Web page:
Invisible Looks More Like a TV Drama
- Friday, October 19, 2007
DVD Release Date: October 16, 2007
Theatrical Release Date: April 27, 2007
Rating: PG-13 (for violence, criminality, sensuality and language – all involving teens)
Genre: Supernatural Thriller
Run Time: 97 min.
Director: David S. Goyer
Actors: Justin Chatwin, Margarita Levieva, Marcia Gay Harden, Chris Marquette, Callum Keith Rennie
In this adaptation of the Swedish novel and subsequent film Den Osynlige by Mats Wahl, Justin Chatwin (War of the Worlds) plays Nick Powell, a successful high school senior in the Pacific Northwest. Nick’s father died when he was a boy and he now has a tense relationship with Diane (Marcia Gay Harden, Mystic River), his wealthy but aloof mother. Nick dreams of becoming a writer and attending summer school in London. He has, in fact, made plans to attend—with or without her approval. In the meantime, he sells term papers to fellow students.
Self-effacing and a bit of a wimp, Nick’s best friend Pete (Chris Marquette, TV’s Joan of Arcadia) has gotten mixed up with the wrong crowd. Pete is constantly in debt to Annie (Margarita Levieva), the school’s petty criminal. When he can’t pay Annie back, she attacks him in the school bathroom. Nick bails Pete out, but when she’s fingered for a heist, Nick ends up taking the blame. He is left for dead after a brutal beating.
The next morning, Nick walks out of the woods and attends school, but no one can see or hear him. He soon discovers that he is actually alive, caught somewhere between the living and the dead. He somehow realizes that he will remain this way until they find his body, so he sets out to help the authorities do just that.
Together with screenwriters Mick Davis and Christine Roum, director David S. Goyer (2004’s Blade: Trinity) has, however unwittingly, created more of a CW television drama than the ghostly thriller it’s been promoted as. Certainly, it has very little in common with The Sixth Sense, which the film’s jacket boldly insists.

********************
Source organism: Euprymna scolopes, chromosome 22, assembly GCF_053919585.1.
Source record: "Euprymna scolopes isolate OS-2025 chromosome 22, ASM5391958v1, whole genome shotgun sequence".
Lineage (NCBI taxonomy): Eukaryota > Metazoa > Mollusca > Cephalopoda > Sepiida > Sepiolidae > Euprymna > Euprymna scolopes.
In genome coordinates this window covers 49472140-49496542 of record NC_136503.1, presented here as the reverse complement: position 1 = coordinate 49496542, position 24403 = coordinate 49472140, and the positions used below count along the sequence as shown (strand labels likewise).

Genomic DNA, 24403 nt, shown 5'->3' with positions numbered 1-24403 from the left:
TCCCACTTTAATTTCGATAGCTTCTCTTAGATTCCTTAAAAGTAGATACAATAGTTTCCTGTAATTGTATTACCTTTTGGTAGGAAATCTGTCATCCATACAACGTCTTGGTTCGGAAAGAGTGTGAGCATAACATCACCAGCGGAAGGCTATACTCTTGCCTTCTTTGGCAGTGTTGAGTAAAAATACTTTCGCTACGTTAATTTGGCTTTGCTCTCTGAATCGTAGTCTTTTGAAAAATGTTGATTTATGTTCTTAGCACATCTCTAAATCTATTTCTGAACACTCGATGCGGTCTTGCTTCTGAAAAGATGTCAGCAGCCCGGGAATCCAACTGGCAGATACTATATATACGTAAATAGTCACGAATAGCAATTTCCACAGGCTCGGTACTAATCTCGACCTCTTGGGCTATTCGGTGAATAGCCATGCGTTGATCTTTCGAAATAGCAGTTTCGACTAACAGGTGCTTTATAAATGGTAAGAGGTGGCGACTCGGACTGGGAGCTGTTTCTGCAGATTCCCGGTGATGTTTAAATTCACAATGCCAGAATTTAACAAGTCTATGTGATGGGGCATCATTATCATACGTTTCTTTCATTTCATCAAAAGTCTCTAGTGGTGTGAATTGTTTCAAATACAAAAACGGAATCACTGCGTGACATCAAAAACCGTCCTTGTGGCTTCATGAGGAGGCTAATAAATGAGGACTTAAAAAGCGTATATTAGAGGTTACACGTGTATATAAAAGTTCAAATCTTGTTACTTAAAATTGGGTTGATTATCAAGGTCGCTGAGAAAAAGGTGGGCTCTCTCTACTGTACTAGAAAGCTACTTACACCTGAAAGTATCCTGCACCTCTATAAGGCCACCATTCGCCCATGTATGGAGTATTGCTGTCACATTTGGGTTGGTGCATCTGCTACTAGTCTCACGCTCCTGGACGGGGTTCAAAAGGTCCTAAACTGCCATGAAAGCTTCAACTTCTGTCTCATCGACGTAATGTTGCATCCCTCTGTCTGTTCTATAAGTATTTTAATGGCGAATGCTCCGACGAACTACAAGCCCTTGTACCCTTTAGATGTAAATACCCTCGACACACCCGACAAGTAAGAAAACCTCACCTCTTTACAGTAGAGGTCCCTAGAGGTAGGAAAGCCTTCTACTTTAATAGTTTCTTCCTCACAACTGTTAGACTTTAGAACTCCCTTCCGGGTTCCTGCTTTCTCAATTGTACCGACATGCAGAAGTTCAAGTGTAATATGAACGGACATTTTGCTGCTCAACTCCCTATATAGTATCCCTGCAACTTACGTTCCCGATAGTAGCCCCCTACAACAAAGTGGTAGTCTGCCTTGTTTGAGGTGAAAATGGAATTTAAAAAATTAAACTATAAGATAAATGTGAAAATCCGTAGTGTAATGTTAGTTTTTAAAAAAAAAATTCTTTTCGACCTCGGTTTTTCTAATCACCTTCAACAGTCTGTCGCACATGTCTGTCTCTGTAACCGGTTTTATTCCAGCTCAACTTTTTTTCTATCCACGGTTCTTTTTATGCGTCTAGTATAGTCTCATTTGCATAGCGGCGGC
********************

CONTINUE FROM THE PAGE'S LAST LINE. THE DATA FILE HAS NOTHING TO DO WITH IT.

The film promotes a positive message about the importance of parenting. Despite their obvious differences, Nick and Annie have much in common. Both have been neglected, and both feel unimportant and even invisible. In fact, it’s only when Nick can actually see behind the scenes that he starts to feel alive again.
Unfortunately, the film’s basic premise is flawed. The villain becomes the hero, with a new villain inserted at the end, along with a weird love story. Her “accomplice” also has no reason to be involved—at least not one that’s credible.
A bigger problem is that the supernatural aspect—which is supposed to be the film’s hallmark—is inconsistent and confusing. Late in the film, when Nick is apparently close to death, his “second body” starts falling asleep. Why didn’t he ever do that in the first place, when he was brutally beaten? Later, another character lands in the same state, but only for a few moments—yet his dying body remains in limbo. Nick keeps yelling at people, but only one can actually hear him—and even then, it’s late in the film and only vaguely, without any lead-in as to why this suddenly starts happening. Finally, the villain receives help—again, at the end of the film—from a strange form of magic that was never introduced or explained. And it’s never really clear why Nick figures out that he’s alive (despite the use of an almost-dead bird).
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